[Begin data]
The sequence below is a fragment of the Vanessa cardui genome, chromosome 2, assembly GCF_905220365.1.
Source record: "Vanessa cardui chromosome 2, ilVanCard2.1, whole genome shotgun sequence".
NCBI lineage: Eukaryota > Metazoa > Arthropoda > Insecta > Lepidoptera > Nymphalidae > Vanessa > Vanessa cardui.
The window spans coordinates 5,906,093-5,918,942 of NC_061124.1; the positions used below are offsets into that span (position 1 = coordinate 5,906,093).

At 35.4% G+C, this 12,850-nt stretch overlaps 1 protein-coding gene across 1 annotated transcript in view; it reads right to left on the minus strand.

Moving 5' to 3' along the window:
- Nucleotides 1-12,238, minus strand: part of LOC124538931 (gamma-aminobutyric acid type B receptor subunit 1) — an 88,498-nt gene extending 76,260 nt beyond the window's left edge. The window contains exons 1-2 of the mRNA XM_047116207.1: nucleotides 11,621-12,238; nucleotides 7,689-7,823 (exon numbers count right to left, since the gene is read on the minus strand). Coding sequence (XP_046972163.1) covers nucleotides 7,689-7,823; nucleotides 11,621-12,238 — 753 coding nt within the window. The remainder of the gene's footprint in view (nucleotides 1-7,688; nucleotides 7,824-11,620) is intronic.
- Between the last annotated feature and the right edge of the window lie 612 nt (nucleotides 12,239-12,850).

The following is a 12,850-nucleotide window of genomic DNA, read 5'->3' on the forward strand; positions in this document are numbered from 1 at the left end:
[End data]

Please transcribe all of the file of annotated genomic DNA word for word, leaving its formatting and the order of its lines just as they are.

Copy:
The sequence below is a fragment of the Vanessa cardui genome, chromosome 2, assembly GCF_905220365.1.
Source record: "Vanessa cardui chromosome 2, ilVanCard2.1, whole genome shotgun sequence".
NCBI lineage: Eukaryota > Metazoa > Arthropoda > Insecta > Lepidoptera > Nymphalidae > Vanessa > Vanessa cardui.
The window spans coordinates 5,906,093-5,918,942 of NC_061124.1; the positions used below are offsets into that span (position 1 = coordinate 5,906,093).

At 35.4% G+C, this 12,850-nt stretch overlaps 1 protein-coding gene across 1 annotated transcript in view; it reads right to left on the minus strand.

Moving 5' to 3' along the window:
- Nucleotides 1-12,238, minus strand: part of LOC124538931 (gamma-aminobutyric acid type B receptor subunit 1) — an 88,498-nt gene extending 76,260 nt beyond the window's left edge. The window contains exons 1-2 of the mRNA XM_047116207.1: nucleotides 11,621-12,238; nucleotides 7,689-7,823 (exon numbers count right to left, since the gene is read on the minus strand). Coding sequence (XP_046972163.1) covers nucleotides 7,689-7,823; nucleotides 11,621-12,238 — 753 coding nt within the window. The remainder of the gene's footprint in view (nucleotides 1-7,688; nucleotides 7,824-11,620) is intronic.
- Between the last annotated feature and the right edge of the window lie 612 nt (nucleotides 12,239-12,850).

The following is a 12,850-nucleotide window of genomic DNA, read 5'->3' on the forward strand; positions in this document are numbered from 1 at the left end: